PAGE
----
The Leadup To Occupy Nov 17 Congressional Jobs Not Cuts Hearing

Isaiah J. Poole

On Wednesday, the day before hundreds of Occupy events are scheduled to break out across the country, members of the Congressional Progressive Caucus will be holding a hearing highlighting the “jobs, not cuts” theme that is a key part of the Occupy movement.

The hearing is designed to underscore the damage that the kinds of proposals being considered by Congress’s 12-member deficit-reduction supercommittee could do to the Main Street economy.

Two leading members of what is formally known as the Joint Select Committee on Deficit Reduction, Sen. Patty Murray and Rep. Jeb Hensarling, were invited to testify at the hearing, which is scheduled for 11 a.m. in 2237 Rayburn House Office Building.

There is no indication that either of them will appear. That’s a shame, because it would be interesting to hear how they or other members of the supercommittee would address what Reps. Raul Grijalva, D-Ariz., and Rep. Keith Ellison, D-Minn., raised in their letter of invitation:

The American people have been clear that Congress’s top priority must be job creation, and we have advocated for job creation measures on their behalf. At the same time, we have seen working families reject proposed austerity measures, including deep cuts to Medicare, Medicaid, and Social Security. These cuts would have disastrous consequences for the middle class and the economy as a whole. Clearly, we must pursue other approaches to solving our economic problems.

Unfortunately, the JSCDR has not held a hearing on job creation or the need to protect Medicare, Medicaid, and Social Security. Therefore, the CPC is hosting a panel of economic experts to discuss how to put Americans back to work while protecting the safety nets that keep millions of Americans out of poverty.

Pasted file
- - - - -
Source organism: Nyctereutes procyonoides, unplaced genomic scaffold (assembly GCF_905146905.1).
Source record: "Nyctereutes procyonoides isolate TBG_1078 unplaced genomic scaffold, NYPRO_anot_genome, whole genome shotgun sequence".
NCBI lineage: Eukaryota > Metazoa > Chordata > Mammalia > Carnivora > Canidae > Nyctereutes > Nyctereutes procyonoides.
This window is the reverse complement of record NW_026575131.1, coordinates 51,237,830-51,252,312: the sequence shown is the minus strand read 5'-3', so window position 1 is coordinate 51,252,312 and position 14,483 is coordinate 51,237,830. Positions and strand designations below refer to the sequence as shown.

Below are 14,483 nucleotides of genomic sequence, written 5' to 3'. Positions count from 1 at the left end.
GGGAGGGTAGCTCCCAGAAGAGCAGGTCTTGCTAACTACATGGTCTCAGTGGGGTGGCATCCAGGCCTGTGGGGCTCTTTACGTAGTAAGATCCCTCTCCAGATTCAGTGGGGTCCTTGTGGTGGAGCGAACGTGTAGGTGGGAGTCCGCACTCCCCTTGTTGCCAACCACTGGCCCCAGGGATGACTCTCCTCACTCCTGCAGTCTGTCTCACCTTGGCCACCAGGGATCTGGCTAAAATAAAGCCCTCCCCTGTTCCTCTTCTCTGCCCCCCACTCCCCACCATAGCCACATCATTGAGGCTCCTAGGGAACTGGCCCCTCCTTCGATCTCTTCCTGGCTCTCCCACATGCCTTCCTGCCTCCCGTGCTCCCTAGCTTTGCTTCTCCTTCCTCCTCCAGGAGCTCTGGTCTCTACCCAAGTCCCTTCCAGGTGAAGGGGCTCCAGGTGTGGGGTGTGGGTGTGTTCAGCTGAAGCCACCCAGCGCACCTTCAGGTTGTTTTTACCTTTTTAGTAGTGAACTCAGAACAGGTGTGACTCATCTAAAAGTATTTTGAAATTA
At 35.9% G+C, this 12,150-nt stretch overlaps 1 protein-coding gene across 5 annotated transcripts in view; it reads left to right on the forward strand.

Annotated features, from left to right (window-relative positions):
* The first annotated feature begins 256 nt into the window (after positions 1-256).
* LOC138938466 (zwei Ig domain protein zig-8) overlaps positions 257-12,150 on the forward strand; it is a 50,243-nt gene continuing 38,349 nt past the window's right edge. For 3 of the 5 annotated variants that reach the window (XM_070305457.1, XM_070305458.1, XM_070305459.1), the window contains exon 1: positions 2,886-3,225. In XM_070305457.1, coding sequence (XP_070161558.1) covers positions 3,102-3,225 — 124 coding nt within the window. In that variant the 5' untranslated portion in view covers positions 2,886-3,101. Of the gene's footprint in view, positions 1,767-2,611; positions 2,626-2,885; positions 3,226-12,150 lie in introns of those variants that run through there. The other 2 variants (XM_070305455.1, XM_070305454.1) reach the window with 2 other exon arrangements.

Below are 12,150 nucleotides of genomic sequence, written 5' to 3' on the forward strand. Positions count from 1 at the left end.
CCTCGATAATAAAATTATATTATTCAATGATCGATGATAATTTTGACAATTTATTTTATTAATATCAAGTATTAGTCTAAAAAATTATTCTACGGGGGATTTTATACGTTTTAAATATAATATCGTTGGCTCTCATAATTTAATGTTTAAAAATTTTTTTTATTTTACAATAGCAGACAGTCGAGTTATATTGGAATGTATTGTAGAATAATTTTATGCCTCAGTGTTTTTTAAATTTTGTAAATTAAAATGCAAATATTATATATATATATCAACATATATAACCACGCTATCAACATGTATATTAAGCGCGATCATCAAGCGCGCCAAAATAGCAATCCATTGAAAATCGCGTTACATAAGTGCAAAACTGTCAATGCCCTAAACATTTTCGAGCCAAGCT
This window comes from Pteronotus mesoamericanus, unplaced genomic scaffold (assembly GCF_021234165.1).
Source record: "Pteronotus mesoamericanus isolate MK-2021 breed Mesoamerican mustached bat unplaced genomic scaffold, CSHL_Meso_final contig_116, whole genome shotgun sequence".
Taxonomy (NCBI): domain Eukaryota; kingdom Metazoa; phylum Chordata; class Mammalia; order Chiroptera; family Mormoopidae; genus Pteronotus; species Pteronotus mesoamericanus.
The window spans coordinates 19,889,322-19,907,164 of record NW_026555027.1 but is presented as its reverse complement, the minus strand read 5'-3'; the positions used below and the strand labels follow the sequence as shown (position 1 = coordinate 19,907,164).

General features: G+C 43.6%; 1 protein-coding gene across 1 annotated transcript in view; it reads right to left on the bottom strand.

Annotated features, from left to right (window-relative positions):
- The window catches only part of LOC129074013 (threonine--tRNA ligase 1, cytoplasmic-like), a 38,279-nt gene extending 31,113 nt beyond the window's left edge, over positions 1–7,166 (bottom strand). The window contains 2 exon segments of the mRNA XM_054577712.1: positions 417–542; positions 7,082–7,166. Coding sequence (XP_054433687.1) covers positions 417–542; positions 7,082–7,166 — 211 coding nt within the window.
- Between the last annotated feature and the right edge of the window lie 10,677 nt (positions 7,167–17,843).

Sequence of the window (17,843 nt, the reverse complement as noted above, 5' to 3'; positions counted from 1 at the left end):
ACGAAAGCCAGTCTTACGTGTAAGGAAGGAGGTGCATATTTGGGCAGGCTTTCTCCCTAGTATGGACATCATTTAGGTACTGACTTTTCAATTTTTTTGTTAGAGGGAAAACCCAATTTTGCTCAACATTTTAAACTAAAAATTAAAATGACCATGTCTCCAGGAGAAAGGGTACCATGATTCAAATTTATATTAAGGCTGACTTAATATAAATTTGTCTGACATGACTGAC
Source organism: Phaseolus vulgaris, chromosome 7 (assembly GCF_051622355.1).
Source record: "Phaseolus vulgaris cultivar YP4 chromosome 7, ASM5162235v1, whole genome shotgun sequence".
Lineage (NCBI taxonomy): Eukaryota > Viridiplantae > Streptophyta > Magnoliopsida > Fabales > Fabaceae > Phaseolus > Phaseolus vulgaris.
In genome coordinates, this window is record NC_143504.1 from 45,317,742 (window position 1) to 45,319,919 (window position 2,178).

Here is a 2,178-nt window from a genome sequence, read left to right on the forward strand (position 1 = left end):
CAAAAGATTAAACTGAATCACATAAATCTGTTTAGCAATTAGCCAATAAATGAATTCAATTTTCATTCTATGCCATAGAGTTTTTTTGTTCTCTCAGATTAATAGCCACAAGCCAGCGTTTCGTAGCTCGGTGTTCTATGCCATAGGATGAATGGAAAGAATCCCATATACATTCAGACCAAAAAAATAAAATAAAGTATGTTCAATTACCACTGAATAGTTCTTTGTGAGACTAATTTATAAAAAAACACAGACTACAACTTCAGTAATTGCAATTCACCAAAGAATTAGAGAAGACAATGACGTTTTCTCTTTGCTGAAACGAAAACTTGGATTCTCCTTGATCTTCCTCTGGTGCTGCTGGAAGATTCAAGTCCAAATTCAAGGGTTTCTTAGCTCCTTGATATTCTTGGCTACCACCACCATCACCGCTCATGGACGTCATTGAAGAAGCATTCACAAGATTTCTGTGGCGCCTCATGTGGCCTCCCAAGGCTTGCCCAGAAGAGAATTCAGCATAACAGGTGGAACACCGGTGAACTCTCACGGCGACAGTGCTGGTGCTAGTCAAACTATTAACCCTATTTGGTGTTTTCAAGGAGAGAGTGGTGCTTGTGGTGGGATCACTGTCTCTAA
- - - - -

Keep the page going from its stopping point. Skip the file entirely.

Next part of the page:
The experts who have confirmed that they will be at the hearing are economists Jeffrey Sachs of Columbia University, Julianne Malveaux of the Bennett College For Women and John Irons of the Economic Policy Institute, plus Robert Borosage, co-director of the Campaign for America’s Future. Each have been critics of conservatives of both parties in Congress who are pursuing the doomed policy of imposing austerity on seniors and the working class in the name of reducing the deficit.

The hearing is a fitting prelude to the Occupy Nov. 17 actions that will be taking place around the country, including another Capitol Hill event directed at the supercommittee: a rally featuring Sen. Bernie Sanders at 10 a.m. in 608 Dirksen Senate Office Building. That rally is intended to be a warning to Congress against any “supercommittee” deal that cuts our retirement security and fails to create jobs for the 99 percent. Already, a total of 3 million people have signed petitions like ours opposing a supercommittee bad deal. The rally will amplify the message sent by those signatures.

Wednesday, come to Capitol Hill to learn why we need to resist the austerity economics that the supercommittee wants to impose on the country, and what is being done to advance an alternative set of policies that will put Americans back to work on good jobs with living wages. On Thursday, take what you’ve learned and send a message to Congress that you reject a supercommittee bargain that bargains away a future of broad prosperity and economic security for the 99 percent.

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